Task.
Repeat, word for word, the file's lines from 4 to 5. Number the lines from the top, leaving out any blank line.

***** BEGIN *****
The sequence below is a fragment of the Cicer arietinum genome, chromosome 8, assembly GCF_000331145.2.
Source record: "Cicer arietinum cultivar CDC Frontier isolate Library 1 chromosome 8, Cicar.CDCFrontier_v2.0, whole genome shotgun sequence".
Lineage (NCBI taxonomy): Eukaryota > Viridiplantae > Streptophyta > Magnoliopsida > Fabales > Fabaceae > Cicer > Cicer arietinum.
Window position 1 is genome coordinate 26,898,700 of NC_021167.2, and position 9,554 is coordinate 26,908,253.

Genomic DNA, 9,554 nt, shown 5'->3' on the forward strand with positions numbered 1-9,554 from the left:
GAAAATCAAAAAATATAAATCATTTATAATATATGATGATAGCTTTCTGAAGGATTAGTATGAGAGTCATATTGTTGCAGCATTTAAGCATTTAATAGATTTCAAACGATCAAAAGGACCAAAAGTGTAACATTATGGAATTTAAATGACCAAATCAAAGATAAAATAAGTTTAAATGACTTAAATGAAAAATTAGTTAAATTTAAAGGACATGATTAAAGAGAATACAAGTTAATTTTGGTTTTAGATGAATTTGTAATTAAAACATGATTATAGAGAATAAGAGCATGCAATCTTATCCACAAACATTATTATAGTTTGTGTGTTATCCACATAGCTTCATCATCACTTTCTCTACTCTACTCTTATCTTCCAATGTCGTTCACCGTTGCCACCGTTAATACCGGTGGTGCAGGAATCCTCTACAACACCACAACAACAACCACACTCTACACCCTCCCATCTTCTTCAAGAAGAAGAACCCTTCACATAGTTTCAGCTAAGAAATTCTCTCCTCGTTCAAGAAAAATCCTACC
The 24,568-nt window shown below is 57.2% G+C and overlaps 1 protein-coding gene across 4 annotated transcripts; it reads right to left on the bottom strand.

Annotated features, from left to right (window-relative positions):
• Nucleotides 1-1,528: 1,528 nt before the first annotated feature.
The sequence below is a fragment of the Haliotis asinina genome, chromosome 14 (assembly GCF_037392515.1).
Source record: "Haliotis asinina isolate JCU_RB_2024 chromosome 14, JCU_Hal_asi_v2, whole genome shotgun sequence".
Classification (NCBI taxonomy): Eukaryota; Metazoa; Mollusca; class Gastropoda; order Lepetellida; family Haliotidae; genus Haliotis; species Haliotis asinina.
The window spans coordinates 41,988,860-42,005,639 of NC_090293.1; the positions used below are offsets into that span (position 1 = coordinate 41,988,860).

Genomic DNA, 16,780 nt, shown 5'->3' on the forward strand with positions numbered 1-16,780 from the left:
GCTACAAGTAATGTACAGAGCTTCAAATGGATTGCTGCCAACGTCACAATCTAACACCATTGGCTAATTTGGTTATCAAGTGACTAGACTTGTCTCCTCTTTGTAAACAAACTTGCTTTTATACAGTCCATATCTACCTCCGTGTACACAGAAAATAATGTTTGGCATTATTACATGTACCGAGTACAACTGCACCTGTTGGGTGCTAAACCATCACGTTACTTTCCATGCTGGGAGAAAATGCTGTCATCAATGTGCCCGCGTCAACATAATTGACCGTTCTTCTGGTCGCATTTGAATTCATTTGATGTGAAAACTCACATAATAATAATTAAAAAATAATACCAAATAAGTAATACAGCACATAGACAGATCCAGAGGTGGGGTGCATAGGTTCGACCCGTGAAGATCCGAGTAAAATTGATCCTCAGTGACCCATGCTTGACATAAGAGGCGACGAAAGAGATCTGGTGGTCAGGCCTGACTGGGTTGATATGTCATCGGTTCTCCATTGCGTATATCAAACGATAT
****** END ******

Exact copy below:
Window position 1 is genome coordinate 26,898,700 of NC_021167.2, and position 9,554 is coordinate 26,908,253.

Genomic DNA, 9,554 nt, shown 5'->3' on the forward strand with positions numbered 1-9,554 from the left: